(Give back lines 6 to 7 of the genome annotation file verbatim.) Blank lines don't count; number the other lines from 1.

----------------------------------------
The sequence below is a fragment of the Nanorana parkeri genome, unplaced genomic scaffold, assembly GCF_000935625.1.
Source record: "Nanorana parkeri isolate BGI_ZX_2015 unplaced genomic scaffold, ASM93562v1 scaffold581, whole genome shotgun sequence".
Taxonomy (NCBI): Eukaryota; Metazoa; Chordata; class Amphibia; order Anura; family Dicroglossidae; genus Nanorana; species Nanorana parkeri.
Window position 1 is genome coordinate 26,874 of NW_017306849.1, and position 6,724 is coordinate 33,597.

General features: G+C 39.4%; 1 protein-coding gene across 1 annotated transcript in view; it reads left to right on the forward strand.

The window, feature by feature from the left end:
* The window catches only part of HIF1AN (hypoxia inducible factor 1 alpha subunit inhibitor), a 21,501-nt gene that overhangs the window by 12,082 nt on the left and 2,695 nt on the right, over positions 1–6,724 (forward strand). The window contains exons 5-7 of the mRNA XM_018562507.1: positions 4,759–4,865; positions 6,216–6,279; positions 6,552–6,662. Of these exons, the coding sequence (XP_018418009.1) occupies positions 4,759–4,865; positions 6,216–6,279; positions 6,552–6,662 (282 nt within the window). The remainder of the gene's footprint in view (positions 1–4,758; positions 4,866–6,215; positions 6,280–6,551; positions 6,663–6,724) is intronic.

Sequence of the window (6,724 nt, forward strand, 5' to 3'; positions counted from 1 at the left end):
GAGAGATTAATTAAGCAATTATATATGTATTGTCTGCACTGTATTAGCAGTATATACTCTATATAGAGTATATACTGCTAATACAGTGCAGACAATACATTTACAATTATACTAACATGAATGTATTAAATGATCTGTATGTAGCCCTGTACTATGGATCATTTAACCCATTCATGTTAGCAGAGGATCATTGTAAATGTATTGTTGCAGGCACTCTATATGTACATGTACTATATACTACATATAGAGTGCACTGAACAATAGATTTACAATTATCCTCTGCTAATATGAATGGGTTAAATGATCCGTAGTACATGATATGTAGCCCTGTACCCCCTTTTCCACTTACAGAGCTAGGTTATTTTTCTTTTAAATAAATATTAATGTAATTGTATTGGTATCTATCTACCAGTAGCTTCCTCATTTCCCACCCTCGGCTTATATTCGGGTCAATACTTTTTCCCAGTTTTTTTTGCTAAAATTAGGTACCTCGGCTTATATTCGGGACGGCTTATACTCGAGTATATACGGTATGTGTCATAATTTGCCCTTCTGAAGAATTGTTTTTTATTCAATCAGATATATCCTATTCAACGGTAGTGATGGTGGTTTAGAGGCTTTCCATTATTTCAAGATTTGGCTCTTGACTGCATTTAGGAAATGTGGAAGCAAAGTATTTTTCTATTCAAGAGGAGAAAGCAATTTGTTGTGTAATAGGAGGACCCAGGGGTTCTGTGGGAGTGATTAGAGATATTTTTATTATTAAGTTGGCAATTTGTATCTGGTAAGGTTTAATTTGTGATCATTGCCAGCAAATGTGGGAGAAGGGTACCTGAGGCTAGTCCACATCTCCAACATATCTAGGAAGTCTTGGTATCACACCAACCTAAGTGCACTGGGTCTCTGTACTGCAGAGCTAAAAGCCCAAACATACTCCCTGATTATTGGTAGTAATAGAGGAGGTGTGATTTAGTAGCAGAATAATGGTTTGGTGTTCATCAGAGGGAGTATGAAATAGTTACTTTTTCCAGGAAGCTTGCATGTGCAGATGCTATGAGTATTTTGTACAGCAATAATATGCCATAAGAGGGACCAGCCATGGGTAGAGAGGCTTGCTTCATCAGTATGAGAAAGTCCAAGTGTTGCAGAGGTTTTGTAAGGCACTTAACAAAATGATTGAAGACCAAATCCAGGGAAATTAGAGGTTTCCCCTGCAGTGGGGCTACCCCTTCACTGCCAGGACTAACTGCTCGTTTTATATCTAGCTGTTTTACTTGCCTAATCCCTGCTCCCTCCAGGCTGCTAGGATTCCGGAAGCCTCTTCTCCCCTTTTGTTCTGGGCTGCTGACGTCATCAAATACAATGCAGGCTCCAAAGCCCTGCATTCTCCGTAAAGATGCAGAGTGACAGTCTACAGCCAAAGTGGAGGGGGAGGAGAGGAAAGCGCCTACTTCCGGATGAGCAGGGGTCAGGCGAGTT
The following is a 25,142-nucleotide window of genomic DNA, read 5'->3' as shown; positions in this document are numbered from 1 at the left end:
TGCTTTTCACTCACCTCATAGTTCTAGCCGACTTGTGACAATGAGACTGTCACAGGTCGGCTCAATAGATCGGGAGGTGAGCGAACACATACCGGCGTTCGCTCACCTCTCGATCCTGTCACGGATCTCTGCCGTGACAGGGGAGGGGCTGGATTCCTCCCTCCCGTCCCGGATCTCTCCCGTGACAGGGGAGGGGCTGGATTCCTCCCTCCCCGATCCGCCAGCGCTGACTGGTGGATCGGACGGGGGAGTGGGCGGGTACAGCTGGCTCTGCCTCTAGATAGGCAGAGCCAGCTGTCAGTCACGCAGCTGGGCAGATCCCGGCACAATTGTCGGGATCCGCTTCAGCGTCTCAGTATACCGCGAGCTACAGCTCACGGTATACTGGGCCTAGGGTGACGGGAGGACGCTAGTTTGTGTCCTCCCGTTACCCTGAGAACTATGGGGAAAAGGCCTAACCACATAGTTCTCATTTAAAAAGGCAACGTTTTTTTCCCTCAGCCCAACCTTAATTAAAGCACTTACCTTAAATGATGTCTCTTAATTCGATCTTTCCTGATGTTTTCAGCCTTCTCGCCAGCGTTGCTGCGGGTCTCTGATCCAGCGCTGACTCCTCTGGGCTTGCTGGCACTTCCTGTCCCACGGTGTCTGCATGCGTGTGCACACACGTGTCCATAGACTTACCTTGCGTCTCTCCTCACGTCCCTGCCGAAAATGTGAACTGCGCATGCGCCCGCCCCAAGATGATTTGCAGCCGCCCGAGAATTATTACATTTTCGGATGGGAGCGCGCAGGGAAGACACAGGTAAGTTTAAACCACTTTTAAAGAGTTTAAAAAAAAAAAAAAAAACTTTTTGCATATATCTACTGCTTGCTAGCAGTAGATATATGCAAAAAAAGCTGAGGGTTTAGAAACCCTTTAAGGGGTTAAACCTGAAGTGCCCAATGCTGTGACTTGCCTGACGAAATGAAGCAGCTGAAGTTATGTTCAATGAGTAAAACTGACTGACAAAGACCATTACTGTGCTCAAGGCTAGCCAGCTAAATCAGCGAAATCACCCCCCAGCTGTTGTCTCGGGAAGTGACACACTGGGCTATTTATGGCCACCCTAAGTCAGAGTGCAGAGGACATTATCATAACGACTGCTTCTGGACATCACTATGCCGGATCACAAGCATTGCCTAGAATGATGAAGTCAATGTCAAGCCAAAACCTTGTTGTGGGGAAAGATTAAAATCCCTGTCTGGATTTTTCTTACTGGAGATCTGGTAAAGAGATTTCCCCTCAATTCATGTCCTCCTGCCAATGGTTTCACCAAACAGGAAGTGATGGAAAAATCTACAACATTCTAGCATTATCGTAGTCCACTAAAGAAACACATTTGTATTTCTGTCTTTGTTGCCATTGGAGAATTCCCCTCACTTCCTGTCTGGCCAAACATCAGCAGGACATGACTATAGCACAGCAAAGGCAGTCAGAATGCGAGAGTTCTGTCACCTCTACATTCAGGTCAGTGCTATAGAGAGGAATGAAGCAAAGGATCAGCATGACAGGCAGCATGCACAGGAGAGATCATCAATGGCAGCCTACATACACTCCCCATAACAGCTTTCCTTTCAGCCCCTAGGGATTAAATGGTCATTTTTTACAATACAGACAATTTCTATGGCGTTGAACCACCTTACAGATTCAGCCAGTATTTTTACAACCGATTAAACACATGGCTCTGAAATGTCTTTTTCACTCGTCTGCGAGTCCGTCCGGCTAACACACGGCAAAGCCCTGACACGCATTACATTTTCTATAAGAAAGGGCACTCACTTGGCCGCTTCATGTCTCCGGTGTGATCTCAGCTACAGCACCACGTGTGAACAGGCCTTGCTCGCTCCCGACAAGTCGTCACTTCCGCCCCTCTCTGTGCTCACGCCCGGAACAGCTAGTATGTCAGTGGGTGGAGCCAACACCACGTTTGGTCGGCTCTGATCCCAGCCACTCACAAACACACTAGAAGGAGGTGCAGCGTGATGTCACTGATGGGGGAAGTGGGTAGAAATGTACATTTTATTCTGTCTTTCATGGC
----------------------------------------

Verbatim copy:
The window, feature by feature from the left end:
* The window catches only part of HIF1AN (hypoxia inducible factor 1 alpha subunit inhibitor), a 21,501-nt gene that overhangs the window by 12,082 nt on the left and 2,695 nt on the right, over positions 1–6,724 (forward strand). The window contains exons 5-7 of the mRNA XM_018562507.1: positions 4,759–4,865; positions 6,216–6,279; positions 6,552–6,662. Of these exons, the coding sequence (XP_018418009.1) occupies positions 4,759–4,865; positions 6,216–6,279; positions 6,552–6,662 (282 nt within the window). The remainder of the gene's footprint in view (positions 1–4,758; positions 4,866–6,215; positions 6,280–6,551; positions 6,663–6,724) is intronic.